SPAIN: Students work to bring technology to rural village
More than 20 project activities scheduled over 4 days
(MissionNewswire) First-year students at the Salesian Don Bosco Center in Logroño, Spain, recently participated in the #HackRural training project focusing on digital transformation of the rural village of San Martín de Jubera, which has no electricity grid and almost no mobile network coverage. The students are part of dual vocation training at the center and taking courses in administration of information systems in networks and development of multiplatform applications.
The project was organized by TICandBOT, a company created eight years ago by a teacher from the center. The goal is to teach students how to create a communication infrastructure, contracting the Starlink satellite internet service, at the old school in the village. Students also learned to develop applications as if they were in an office in an urban environment. The project combined rural entrepreneurship, new technologies and educational innovation.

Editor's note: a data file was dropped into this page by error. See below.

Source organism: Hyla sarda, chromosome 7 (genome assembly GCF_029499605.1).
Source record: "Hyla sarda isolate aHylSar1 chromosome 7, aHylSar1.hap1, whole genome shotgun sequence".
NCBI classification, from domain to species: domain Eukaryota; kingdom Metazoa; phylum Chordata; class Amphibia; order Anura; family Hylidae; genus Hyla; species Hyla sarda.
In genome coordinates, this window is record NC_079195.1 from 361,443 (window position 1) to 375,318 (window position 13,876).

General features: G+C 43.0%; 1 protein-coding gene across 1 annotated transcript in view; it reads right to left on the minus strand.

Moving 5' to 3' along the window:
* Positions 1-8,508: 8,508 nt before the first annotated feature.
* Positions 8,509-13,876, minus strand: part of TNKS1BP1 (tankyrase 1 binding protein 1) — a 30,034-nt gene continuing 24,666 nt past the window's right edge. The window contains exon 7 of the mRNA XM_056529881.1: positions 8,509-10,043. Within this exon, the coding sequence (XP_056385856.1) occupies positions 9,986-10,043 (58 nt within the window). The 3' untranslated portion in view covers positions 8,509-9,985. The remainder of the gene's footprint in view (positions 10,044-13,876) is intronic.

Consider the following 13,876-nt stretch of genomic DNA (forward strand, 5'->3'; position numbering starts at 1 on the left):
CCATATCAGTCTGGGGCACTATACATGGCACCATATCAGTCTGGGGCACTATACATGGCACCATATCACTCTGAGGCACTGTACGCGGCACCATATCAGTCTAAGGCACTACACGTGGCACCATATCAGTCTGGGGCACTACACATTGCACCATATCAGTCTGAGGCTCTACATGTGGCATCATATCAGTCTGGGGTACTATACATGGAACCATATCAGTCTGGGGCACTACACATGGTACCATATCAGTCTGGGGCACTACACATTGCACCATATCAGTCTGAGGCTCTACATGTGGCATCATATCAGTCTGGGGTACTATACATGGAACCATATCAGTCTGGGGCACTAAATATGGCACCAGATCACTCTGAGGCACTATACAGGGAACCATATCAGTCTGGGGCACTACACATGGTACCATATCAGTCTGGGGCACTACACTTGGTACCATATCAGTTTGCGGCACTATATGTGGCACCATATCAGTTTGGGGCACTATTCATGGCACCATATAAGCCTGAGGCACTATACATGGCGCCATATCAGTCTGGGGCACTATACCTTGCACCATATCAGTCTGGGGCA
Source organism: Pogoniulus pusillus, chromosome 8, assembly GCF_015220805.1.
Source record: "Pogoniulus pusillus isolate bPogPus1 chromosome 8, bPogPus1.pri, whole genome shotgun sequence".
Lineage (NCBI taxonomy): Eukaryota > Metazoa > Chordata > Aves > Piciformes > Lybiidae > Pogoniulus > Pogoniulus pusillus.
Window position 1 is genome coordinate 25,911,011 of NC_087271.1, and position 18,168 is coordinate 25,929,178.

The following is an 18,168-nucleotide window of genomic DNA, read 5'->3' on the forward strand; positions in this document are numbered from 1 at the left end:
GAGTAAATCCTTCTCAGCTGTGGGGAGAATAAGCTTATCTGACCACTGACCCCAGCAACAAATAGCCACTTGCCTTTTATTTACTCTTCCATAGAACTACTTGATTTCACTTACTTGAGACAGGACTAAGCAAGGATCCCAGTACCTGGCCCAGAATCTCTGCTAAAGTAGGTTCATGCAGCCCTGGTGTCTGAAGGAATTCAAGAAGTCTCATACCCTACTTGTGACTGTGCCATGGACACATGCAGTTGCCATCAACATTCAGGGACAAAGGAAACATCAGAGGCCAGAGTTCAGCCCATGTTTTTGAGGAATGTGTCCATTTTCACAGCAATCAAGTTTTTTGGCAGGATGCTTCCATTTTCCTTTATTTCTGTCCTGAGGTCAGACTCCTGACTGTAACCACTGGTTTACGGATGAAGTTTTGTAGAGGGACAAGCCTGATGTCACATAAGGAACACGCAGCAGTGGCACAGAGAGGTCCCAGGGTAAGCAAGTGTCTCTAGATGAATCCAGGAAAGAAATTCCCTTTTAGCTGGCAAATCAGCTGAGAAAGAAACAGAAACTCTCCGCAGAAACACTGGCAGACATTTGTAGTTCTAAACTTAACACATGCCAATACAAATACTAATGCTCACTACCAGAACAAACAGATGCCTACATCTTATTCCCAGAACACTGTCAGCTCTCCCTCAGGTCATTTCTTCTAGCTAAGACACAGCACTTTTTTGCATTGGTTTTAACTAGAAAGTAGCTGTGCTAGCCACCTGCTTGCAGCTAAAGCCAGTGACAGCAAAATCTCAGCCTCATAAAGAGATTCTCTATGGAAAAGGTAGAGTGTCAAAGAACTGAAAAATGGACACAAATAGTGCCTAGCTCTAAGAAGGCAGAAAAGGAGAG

More than 20 project activities were scheduled over four days and included the involvement of local information and communication technologies companies. In addition to developing the services, students had the opportunity to learn more about the community by taking part in beekeeping and milking workshops, as well as visiting the mines at Jubera.
One of the project teachers said, “These were unforgettable days of shared life between students, teachers and professionals without forgetting the typical good things in the area. We want to pay credit to all the students from our school who participated in the project for their attitude, proactivity and know-how which they developed and put into practice during these days.”
Salesian missionaries have also been working for many years to provide educational and workforce development opportunities for poor youth and women in Spain through residential, technical, and vocational training programs.
Close to 32% of young Spanish workers under the age of 25 are unemployed and a growing number of them can’t afford to buy enough food to live. Poor youth with few employable skills struggle the most to find and retain stable employment. Women in Spain face inequality in the workforce. They earn up to 14% less than men and represent only 34.5% of those listed as the highest earners in Spain.
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Salesian Missions – Spain
World Bank – Spain